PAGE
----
I was watching Wednesday's JEOPARDY! on Saturday - no surprise there - and there was a $1600 question about Women of Distinction: "In November 1988 she was elected Prime Minister of Pakistan, becoming the first woman to head a modern Islamic nation. " It was, of course, Benazir Bhutto. On Thursday, she was dead. Yes, I know they tape the game show, but I still found it a bit spooky.
A couple musicians died this month, and I hadn't noted it yet.
Ike Turner: recorded perhaps the first rock song, Rocket 88. Enhanced his wife's career and the song Proud Mary. Beat his wife. Great musician, not so great human being.
Oscar Peterson: When I think of my father's record collection, I usually think of the folkies like Harry Belafonte, Pete Seeger and Odetta. But now that I ponder it, there were a few Oscar Peterson albums as well. But I did not really appreciate him until I was considerably older. Wonderfully lyrical pianist. I never knew he was Canadian.
Dan Fogelberg: seems like someone gave me an LP of his once upon a time. Actually bought the greatest hits album for my wife a couple years ago because she had a roommate in college who played Fogelberg incessantly. I could only recognize two of his songs, Another Auld Lang Syne, because it shows up every holiday season, and Longer, which appears on some compilation album. Conversely, my wife can sing along with over half of the tunes. I was on Barnes & Nobles' online site this week, and along with the big current hits and Christmas music, high on the list was that same greatest hits album I had bought for my wife.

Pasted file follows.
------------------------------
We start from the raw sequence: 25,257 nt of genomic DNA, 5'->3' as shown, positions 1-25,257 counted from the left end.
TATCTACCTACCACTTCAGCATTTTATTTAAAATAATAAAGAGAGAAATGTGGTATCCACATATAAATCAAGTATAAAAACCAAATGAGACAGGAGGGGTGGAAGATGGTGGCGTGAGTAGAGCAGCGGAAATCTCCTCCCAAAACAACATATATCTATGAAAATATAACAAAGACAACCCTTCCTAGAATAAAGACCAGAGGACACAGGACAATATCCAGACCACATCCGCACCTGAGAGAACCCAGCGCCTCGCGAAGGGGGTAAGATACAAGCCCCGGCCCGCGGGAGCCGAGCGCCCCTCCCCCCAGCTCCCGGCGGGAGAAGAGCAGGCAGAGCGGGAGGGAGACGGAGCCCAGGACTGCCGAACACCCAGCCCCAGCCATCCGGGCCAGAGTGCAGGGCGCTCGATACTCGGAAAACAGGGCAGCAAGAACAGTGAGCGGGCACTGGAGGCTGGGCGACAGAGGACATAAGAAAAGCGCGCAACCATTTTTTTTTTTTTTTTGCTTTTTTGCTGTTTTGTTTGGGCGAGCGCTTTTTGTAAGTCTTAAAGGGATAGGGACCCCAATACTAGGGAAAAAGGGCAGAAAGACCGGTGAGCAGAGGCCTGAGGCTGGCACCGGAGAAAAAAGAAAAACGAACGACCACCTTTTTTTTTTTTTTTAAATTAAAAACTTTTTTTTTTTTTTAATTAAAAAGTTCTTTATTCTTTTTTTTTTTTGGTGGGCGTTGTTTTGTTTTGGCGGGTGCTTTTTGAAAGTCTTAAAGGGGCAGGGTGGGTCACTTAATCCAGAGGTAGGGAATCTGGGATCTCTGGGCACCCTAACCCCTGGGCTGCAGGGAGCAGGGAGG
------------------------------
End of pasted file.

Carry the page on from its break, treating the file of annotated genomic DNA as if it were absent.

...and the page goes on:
But it's the fact that he died of prostate cancer - at 56! - which, of course, is what killed my father. I'm thus compelled to ask my male readers of a certain age (certainly by 50, or earlier with a family history) to get checked regularly.
Music Throwback Saturday: I Got A Line On You
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